The sadist obtains sexual arousal and gratification from his/her position of power, by the act of inflicting pain upon, or inciting humiliation, intimidation or fear in another person. In some extreme cases, a sadist needs an unwillingly victim in order to elicit erotic response, a situation that might escalate to actual torture, rape, or murder, and one which clearly requires intervention. The pathological sadist who commits a lust murder is the image of sadist that many people have in their minds. However, many sadists find willing victims, their masochistic counterparts, who they do not need to kill in order to obtain sexual gratification.

The masochist, from his/her position of powerlessness or submission, obtains their sexual arousal and gratification by having pain inflicted upon them, or by being subjected to humiliation, intimidation, or fear by another. In some extreme cases, a masochist may need to put their life in danger in order to elicit erotic response, a situation that once again may need intervention. The pathological masochist, for example, one who engages in autoerotic asphyxiation alone or with a partner, is a popular image of masochistic behavior. However, many masochists do not need to go to such life threatening extremes for their sexual gratification.

Money considers the terms sadism, masochism, and sadomasochism to be generic terms that encompass a variety of rituals that can be subdivided into the five categories of corporal punishment, mutilation, bondage, servitude, and humiliation. These rituals are played out by the sadist and masochist using a variety of physical methods, such as kicking, biting, burning, branding, whipping, stretching, cutting, piercing, binding, stretching, squeezing, and penetrating, as well as psychological tactics, such as verbal threats, denigrations, and orders, wearing a variety of uniforms, using miscellaneous paraphernalia, and playing out various roles and relationships, such as master and slave, adult and child, owner and pet.

Tops and bottoms, dominants and submissives, masters and slaves, are other common roles in which people engage in erotic play using a distribution of power, which may or may not involve the infliction of pain. The relationship between the roles is not always easy to define and needs to be looked at in context.  Some people adopt their role and their relationship to their partner’s role, as their way of life, in and out of the bedroom, or dungeon, while others, confine their roles to sex play. In some cases, both partners have both tendencies, and consequently switch roles, while in other cases each person has their clearly defined role as either sadist or masochist, a top or bottom, a dominant or submissive, a master or slave. And sometimes, people mix roles. For example, a masochist could in fact be a top ordering their bottom to inflict pain upon them. Some people in their real world relationships are very dominant, and it is quite common for them to be drawn to passive sex roles.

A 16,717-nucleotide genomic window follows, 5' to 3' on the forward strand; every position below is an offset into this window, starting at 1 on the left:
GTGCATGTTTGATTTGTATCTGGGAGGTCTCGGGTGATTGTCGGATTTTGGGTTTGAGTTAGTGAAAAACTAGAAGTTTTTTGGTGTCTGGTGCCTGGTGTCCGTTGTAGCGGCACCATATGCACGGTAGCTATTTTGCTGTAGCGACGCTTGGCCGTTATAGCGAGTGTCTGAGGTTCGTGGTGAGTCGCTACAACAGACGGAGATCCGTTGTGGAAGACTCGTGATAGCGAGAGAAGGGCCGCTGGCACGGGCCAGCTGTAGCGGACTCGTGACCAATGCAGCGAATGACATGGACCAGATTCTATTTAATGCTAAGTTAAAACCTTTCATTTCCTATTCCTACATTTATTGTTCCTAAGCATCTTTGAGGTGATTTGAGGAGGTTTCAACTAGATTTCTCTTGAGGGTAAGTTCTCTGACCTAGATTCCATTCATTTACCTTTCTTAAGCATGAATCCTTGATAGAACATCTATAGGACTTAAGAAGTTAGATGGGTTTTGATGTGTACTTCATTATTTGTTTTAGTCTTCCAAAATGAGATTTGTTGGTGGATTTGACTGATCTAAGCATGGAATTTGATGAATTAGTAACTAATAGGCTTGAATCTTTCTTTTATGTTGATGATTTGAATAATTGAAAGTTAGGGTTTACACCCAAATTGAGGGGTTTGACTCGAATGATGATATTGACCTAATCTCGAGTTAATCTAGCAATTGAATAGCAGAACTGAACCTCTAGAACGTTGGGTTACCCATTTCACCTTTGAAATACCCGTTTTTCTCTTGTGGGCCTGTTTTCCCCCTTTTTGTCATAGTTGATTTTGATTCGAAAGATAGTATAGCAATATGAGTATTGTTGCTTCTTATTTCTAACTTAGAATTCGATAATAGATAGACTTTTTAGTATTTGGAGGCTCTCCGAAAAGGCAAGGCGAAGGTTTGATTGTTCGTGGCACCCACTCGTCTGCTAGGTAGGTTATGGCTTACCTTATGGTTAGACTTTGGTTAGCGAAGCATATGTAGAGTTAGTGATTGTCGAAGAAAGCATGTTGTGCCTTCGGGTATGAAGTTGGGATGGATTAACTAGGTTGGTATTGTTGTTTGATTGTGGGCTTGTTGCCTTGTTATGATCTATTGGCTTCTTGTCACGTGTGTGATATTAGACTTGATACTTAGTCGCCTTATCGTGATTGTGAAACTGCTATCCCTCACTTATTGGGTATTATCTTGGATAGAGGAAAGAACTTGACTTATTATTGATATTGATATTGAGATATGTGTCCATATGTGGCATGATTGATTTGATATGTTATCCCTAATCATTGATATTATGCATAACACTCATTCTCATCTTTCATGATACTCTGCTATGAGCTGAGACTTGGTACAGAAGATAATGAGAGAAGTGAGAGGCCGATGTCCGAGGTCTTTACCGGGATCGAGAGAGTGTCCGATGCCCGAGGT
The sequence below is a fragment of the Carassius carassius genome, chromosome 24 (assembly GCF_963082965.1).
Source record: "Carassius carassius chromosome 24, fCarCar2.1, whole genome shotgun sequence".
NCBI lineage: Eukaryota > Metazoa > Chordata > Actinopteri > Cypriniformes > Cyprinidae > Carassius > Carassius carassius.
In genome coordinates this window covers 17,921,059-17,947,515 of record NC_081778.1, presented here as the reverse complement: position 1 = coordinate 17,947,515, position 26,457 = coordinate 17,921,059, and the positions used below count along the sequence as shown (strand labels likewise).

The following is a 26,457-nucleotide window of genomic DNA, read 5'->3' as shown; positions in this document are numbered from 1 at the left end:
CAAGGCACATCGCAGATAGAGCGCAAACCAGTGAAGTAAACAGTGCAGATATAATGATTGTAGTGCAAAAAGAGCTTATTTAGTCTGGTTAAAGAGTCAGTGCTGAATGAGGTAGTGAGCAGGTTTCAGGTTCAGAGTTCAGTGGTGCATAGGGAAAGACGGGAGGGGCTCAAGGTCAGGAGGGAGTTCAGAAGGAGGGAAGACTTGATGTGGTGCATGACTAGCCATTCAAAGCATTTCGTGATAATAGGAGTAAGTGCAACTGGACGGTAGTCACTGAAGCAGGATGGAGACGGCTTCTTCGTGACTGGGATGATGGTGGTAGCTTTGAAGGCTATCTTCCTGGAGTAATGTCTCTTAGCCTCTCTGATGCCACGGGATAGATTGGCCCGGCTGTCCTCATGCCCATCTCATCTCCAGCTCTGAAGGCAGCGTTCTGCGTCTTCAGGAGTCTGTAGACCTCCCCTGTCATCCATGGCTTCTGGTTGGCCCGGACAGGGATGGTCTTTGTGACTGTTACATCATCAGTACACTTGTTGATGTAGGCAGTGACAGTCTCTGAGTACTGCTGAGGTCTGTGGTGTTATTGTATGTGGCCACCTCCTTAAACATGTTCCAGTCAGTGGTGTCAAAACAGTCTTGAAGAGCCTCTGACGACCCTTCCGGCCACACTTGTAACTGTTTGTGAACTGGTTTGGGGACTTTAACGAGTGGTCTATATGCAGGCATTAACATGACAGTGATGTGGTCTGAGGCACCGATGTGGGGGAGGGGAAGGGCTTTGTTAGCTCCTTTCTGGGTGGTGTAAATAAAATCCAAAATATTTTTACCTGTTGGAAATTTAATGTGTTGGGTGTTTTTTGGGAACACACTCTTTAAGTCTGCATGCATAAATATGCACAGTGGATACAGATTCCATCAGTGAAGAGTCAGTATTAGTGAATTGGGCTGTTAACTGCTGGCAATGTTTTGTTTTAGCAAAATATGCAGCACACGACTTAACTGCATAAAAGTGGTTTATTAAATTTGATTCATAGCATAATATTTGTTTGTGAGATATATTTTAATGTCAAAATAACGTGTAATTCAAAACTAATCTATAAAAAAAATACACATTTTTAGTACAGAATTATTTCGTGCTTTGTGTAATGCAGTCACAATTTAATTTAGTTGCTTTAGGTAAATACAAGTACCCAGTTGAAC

According to Crooks and Baur, it appears there are fewer individuals with sexual sadistic tendencies than sexual masochistic inclinations. In other words more people eroticize being submissive. This may reflect a general social script that tells us it is more virtuous to be punished than to be an aggressor toward another. Also, according to Elizabeth and Albert Allgeier, more than half the respondents from several questionnaire studies administered through sadomasochistic magazines and clubs, revealed that they play both dominant and submissive roles within the sadomasochistic context. In fact, many people who take on the sadistic role, may do so simply to please their masochistic partner, or for remuneration, and not because they receive any of their own sexual gratification. In fact, they themselves may be sexual masochists, who are awaiting their turn under the whip.




Allgeier, Elizabeth and Albert. Sexual Interactions. Boston: Houghton Mifflin Company. 2000. pp576


Bloch,Iwan. Marquis de Sade: His Life and Works. Brittany Press, Inc. 1931. pp 269.


Brecher, Edward. The Sex Researchers. Boston: Little, Brown, andCompany. 1969. pp354.


Cleugh, James. The Marquis and the Chevalier. New York: Duell, Sloan, and Pearce. 1951. pp 295.


Crooks, Robert and Baur, Karla. Our Sexuality. Pacific Grove: Wadsworth Group. 2002. pp 687


Current Research and Treatment Theories, 1. Retrieved February 12, 2003 from World Wide Web:


Llewellen, R.E. (2001, October 22). Origins and Definitions. Sexual Sadism and Masochism:


Money, John. Lovemaps. New York: Irvington Publishers, Inc. 1986. pp 331


Easton, Dossie and Lizst, Catherine A. The Bottoming Book. San Francisco: Greenery Press. 1995. pp 117.


Stekel, Wilhelm. Sadism and Masochism: Volume 1. New York: Liveright Publishing Corporation. 1929. pp 441.


Von Krafft-Ebing, Richard. Psychopathia Sexualis. New York: Bell Publishing Company, Inc. 1965   pp 433.